Democratic ballot's where the action is
It's always great to be where the action is, and if you're a political junkie, that puts you smack dab in the middle of the Democratic primary.
With a field of six candidates each vying for the party's nominations for governor and lieutenant governor, Democratic voters, if nothing else, have more names to look at before they pull the levers or punch the screen.
For news organizations, the selection of the Democratic nominee for governor will be a story of major political significance the evening of May 20, given Republican Gov. Tom Corbett's anemic poll numbers and signs that the Keystone State continues to trend Democrat.
But the most telling results will be the Republican primary. Corbett is expected to win, of course, but everyone will be looking at how wide (or how slim) his margin of victory is over his primary opponent, Robert Guzzardi.
Although Republicans are not delirious about Corbett's prospects, it's significant that a serious intra-party challenge to him never surfaced. He could still pull it off, after all, if the eventual Democratic nominee turns out to be an ineffectual campaigner like Dan Onorato and if Pennsylvania voters decide they don't want to break their historic tradition of always re-electing governors.
A larger than expected showing by Guzzardi (more than 40 percent of the votes, perhaps) would be an embarrassment for Corbett and perhaps a harbinger of horrible things to come. But a blowout win by the governor could be just the spark his re-election campaign needs.
Tom Wolf, a York businessman who is a former state secretary of revenue, vaulted himself to the top of the Democratic field through an early flurry of TV advertising. He comes across as friendly, genuine and thoughtful, he has an attractive family, and people instinctively liked his message.
Will he and U.S. Rep. Allyson Schwartz, long thought to be the front-runner, cancel each other out in a low-turnout election, to the benefit of one of the other three candidates, state Treasurer Robert McCord, former Auditor General Jack Wagner and former state environmental protection secretary Katie McGinty?
Jay Paterno, son of the late Penn State football coach Joe Paterno, is the most recognizable name in the Democratic primary for lieutenant governor, with his major opponents being former Congressman Mark Critz and Harrisburg City Council member Brad Koplinski.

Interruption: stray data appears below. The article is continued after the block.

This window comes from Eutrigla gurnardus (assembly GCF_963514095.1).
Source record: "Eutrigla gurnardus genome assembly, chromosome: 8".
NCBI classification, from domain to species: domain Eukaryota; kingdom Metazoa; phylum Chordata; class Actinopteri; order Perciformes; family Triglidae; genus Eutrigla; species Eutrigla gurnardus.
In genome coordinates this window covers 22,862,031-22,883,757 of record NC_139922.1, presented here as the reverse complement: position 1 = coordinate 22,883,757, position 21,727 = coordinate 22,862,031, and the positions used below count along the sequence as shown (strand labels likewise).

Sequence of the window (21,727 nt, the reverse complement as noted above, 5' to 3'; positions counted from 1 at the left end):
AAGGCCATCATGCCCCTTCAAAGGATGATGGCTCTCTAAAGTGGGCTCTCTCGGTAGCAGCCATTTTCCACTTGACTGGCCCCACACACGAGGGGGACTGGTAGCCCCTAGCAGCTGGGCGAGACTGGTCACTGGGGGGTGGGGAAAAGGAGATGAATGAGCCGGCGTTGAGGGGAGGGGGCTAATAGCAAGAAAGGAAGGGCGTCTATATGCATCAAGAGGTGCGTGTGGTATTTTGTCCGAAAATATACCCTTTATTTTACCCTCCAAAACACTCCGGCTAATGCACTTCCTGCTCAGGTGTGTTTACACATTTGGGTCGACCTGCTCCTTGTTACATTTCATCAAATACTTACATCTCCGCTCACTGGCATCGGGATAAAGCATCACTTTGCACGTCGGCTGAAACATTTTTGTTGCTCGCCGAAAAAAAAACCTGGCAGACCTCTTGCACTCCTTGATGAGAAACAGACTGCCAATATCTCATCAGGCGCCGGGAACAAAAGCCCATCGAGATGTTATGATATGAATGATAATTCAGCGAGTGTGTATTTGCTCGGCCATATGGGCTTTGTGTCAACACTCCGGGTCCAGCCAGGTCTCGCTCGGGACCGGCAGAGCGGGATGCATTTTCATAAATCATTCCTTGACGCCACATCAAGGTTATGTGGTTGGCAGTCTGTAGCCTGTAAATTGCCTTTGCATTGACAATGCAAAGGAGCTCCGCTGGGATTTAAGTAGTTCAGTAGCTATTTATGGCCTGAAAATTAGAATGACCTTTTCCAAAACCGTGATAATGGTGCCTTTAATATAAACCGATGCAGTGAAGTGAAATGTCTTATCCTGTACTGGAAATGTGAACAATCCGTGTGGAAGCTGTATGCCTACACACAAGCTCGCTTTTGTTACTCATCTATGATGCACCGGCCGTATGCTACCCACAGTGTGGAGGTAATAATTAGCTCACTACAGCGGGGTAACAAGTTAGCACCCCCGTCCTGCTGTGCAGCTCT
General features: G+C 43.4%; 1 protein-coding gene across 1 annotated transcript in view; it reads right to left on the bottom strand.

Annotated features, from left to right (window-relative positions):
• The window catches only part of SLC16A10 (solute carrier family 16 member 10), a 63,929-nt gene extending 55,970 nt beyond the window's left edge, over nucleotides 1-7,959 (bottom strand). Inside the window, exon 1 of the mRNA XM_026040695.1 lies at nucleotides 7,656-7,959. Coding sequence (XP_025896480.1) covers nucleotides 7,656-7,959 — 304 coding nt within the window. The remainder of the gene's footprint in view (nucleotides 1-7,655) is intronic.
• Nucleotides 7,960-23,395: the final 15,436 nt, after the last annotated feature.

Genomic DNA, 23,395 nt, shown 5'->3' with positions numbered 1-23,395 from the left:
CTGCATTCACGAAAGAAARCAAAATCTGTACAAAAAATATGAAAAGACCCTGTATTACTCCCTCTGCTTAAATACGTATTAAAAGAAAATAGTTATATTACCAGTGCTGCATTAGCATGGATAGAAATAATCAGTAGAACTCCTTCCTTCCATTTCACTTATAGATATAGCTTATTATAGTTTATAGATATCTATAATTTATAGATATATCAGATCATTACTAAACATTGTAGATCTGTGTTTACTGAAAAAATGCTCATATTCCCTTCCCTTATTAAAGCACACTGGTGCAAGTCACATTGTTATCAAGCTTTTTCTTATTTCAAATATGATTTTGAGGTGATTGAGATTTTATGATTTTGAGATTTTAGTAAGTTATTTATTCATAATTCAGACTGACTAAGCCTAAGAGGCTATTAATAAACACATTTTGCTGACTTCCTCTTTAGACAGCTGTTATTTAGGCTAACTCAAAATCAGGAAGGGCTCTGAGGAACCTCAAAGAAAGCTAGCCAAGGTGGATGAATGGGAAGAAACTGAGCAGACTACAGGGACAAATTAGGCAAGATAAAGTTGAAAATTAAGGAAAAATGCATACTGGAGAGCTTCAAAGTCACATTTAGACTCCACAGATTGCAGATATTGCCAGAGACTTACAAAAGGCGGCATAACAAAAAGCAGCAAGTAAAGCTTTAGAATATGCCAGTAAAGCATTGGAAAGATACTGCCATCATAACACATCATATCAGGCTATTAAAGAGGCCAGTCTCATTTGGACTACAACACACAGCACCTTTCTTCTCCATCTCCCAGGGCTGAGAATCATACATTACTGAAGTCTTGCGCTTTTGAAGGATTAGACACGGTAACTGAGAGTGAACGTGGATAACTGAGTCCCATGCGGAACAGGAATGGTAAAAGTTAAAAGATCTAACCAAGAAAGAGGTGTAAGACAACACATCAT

By Labor Day 2013, Koplinski had already visited all 67 counties in his quest, so his candidacy shouldn't be taken lightly. Again, in a low-turnout race, it's also quite possible lightning could strike for any of the other Democratic lieutenant governor candidates, state Sen. Mike Stack, state Rep. Brandon Neuman and Bradford County Commissioner Mark Smith. Incumbent Lt. Gov. Jim Cawley is running unopposed for the Republican nomination.
Andy Ostrowski, a civil rights attorney from the Harrisburg area, is unopposed on the Democratic ballot for U.S. Congress in the 11th District. He will face incumbent Republican Lou Barletta, also unopposed, in November.
It appeared just a few days ago that state Rep. Kurt Masser would be unopposed this year, but Chris Pfaff, running unopposed in the primary, is his apparent Democratic opponent this fall. Pfaff, who lives in Cooper Township, Montour County, has run for the 107th District seat three times before, twice as a Republican against state Rep. Bob Belfanti and, in 2012, in the Democratic primary against Ted Yeager.
Despite the importance of all these races, the 2014 primary election promises to be a low-stress experience for county election officials and local poll workers.
The 2010 election - the last with comparable offices on the ballot - attracted only 36 percent of Northumberland County Republican voters and 31 percent of Democrats. This poor level of participation occurred despite a highly competitive Democratic gubernatorial primary and hard-fought primary battles in both the 107th and 108th districts for open seats.
In the absence of local contested primary races, it will be up to gubernatorial candidates to generate enthusiasm that translates into voter participation.
(Betz is an assistant editor of The News-Item.)